To help finance construction, George Washington Vanderbilt II, an art collector, agrees to loan the AFAS $100,000 in exchange for a portion of lot, 75 x 58 ft., along 58th Street, on which he erects the Vanderbilt Gallery, a spectacular public gallery, modeled on the George Petit Galerie in Paris, with forty-foot, sky-lit ceilings. The AFAS agrees to pay back the loan within two years.
On February 8, a cornerstone dinner is held at Andrew Carnegie’s Music Hall, where artists and patrons toast the project alongside New York City luminaries in education, letters, law, and publishing.
A formal opening reception for the AFAS is held on December 3 with nearly 3,000 in attendance. Two simultaneous inaugural exhibitions are featured in its galleries: Prints from the Collection of George Washington Vanderbilt and the Retrospective Exhibition of the Society of American Artists.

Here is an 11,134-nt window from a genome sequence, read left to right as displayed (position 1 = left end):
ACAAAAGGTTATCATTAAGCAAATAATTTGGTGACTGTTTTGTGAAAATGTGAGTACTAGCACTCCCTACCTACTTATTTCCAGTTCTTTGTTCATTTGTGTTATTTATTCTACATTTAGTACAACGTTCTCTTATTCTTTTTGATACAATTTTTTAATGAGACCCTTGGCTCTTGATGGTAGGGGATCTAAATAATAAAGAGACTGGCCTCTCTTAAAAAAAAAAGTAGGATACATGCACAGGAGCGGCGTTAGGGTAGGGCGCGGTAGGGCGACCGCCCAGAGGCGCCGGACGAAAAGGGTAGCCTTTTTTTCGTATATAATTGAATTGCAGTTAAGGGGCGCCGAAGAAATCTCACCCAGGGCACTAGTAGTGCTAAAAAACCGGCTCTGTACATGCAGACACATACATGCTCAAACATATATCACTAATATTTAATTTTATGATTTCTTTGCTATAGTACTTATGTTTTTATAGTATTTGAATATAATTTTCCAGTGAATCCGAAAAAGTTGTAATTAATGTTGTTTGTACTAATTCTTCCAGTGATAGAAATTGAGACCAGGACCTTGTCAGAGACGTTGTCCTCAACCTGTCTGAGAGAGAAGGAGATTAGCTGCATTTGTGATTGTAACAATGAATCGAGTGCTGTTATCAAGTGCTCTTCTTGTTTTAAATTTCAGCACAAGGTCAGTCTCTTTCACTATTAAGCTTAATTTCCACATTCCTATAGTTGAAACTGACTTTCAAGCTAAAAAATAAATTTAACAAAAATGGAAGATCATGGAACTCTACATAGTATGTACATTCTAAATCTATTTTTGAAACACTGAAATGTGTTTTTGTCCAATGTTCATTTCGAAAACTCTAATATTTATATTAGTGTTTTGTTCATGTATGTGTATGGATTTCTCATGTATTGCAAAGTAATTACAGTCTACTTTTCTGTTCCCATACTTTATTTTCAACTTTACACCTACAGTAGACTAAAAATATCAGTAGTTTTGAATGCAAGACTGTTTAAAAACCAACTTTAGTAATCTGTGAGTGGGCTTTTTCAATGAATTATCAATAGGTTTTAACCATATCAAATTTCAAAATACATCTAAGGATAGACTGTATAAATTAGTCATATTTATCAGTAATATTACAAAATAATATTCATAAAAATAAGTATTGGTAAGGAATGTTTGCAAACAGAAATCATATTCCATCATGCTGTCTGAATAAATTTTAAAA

On December 31, George Washington Vanderbilt II donates the Vanderbilt Gallery and the deed to the land to the AFAS, in effect, forgiving the loan.
Two loan exhibitions in the AFAS galleries, Bronzes by Antoine-Louis Barye and Old Dutch and Flemish Masters from the Collection of Louis B. Ehrich, attract 28,000 visitors.
Andrew Carnegie gives the AFAS a bronze reproduction of Seated Hermes, one of the most celebrated Roman works discovered in 1758 at the Villa dei Papiri at Herculaneum.
A peak year for loan exhibitions in the building, the AFAS calendar included: Pictures Contributed by Sweden, Norway, and Holland of the World’s Columbian Exhibition; the Theodore Graf Collection of Ancient Greek Portraits; a memorial exhibition of the paintings of George Inness; the Herter Collection of Japanese Color Prints and Paintings; and Paintings of Japanese Scenery in conjunction with Hellenic-Egyptian Portraits from the Tombs of the Fayum.
Though allocated over 10,000 square feet in the building, the ASL must rent supplemental studio spaces outside the building to accommodate its classes.
The AFAS receives tax exemption by New York State.
The West Side YMCA building opens at 318 West 57th Street, which includes a dormitory where painter George Bellows first lived while studying at the New York School of Art with Robert Henri.